INTRODUCTION: Reactivation of varicella-zoster virus (VZV) after a primary infection (chickenpox) leads to herpes zoster (HZ-shingles). This short report is the conclusion of  three part series, based on the article by Kennedy et al.1 The possible role which autophagy plays in viral latency will be discussed.

DISCUSSION: Autophagy is a mechanism which host cells use to defend against viral infection. This is achieved using double-membrane vesicles, termed autophagosomes, which deliver trapped viruses to the lysosome for degradation. Specifically, autophagy initiates an innate immune response by cooperating with pattern recognition receptor signaling to induce interferon production. It also selectively degrades immune components associated with viral particles. Following degradation, autophagy coordinates adaptive immunity by delivering virus-derived antigens for presentation to T lymphocytes. The majority of VZV disease manifestations involve increased susceptibility to both primary disseminated infection and reactivation, with the latter case causing herpes zoster or CNS involvement in the form of meningitis, encephalitis and vasculitis. In vitro studies have demonstrated both pro- and antiviral evidence of interactions between VZV replication and autophagy pathways during lytic infection and shown that these virus-host interactions take place in a highly cell-type dependent manner. Whereas autophagy seems to exert antiviral roles in some contexts, the virus may also directly utilize autophagy molecules for its own benefit to enhance replication and viral egress (related to the endoplasmic reticulum and other cells organelles) and thus evade autophagy and subvert this process (Carpenter et al.2; Buckingham et al3). The finding that VZV directly inhibits autophagosome-lysosome fusion may suggest that autophagy does indeed play an important antiviral role in VZV infection, thus explaining/justifying the evolutionary adaptation of the virus to subvert autophagy processes (Graybill et al.4).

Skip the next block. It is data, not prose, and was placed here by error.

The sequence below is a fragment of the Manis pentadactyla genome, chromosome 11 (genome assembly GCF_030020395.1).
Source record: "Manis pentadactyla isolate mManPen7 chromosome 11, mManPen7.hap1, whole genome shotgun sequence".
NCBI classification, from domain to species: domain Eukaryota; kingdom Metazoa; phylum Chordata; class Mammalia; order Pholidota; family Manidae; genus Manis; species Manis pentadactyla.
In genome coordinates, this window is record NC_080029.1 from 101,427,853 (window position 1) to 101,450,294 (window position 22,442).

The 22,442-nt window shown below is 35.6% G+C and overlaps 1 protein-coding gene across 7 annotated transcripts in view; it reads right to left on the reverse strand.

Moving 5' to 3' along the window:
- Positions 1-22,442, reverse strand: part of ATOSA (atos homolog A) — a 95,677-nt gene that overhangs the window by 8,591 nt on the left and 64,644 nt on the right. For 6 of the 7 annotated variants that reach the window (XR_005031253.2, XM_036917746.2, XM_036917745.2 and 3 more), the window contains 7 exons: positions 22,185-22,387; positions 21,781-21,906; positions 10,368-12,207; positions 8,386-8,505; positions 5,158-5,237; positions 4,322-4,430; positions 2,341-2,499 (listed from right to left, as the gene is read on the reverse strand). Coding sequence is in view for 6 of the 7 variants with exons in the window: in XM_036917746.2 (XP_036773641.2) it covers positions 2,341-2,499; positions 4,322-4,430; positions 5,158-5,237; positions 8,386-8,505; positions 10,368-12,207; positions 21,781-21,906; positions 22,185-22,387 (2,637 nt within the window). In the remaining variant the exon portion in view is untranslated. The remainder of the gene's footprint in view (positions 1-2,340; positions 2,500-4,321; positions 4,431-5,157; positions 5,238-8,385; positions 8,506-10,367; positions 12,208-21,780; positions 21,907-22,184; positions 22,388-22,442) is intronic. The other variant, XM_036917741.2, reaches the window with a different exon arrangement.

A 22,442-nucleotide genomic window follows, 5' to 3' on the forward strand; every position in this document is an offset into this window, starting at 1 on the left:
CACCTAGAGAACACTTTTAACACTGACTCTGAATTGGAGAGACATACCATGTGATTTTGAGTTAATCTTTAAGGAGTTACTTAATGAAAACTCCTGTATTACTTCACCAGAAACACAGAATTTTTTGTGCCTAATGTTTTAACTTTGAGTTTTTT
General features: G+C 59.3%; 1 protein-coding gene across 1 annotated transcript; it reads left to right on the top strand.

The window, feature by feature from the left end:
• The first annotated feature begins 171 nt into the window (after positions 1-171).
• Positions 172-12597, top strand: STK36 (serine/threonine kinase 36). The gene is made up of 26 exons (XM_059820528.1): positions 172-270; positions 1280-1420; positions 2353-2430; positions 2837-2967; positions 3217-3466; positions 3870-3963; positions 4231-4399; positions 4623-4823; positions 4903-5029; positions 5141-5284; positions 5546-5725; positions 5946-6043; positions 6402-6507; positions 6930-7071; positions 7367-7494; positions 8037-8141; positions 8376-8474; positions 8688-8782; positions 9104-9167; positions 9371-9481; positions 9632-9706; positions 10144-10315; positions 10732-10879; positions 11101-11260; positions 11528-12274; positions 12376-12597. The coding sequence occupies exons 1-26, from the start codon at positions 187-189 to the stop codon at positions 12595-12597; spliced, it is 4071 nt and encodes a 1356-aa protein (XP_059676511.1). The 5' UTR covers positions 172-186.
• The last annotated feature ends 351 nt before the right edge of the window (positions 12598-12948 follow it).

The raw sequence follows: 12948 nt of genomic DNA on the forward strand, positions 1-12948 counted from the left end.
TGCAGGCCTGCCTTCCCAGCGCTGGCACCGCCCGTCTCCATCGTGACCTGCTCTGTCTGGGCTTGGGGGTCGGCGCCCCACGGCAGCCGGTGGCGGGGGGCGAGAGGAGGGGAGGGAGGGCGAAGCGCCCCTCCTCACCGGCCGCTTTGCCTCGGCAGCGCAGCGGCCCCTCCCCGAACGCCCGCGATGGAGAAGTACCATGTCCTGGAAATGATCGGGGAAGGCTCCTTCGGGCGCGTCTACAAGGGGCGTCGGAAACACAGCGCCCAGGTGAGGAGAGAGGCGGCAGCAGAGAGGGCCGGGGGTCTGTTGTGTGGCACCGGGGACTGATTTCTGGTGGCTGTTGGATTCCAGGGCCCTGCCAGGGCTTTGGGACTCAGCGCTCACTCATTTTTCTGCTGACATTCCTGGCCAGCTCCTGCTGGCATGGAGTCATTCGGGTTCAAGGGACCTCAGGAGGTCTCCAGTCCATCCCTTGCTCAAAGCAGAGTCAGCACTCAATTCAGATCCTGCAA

CONCLUSION: Specific knowledge concerning a possible role of autophagy in maintaining VZV latency in sensory ganglia in humans is lacking. Additional studies are needed to resolve the specific role of autophagy in VZV infection and to define to what extent altered homeostasis and autophagy processes may influence VZV reactivation and disease. It is unlikely that viral latency can be completely prevented, but current research is more likely to lead to therapies that may treat or prevent viral reactivation in both immunocompetent and immunocompromised individuals.



  • Kennedy, P.G.E., T.H. Mogensen, and R.J. Cohrs. (2021). Recent Issues in Varicella-Zoster Virus Latency. Viruses 13, 2018.
  • Carpenter, J.E., W. Jackson, L. Benetti, and C. Grose. (2011). Autophagosome formation during varicella-zoster virus infection following endoplasmic reticulum stress and the unfolded protein response. J. Virol 85, 9414-9424.
  • Buckingham, E.M., J.E. Caprenter, W. Jackson, L. Zerboni, A.M. Arvin, and C. Grose. (2015). Autophagic flux without a block differentiates varicella-zoster virus infection from herpes simplex virus infection. Proc. Natl. Acad. Sci. 112, 256-261.
  • Graybill, C., M.J. Morgan, M.J. Levin, and K.S. Lee. (2018). Varicella-zoster virus inhibits autophagosome-lysosome fusion and the degradation stage of mTOR-mediated autophagic flux. Virology 522, 220-227.
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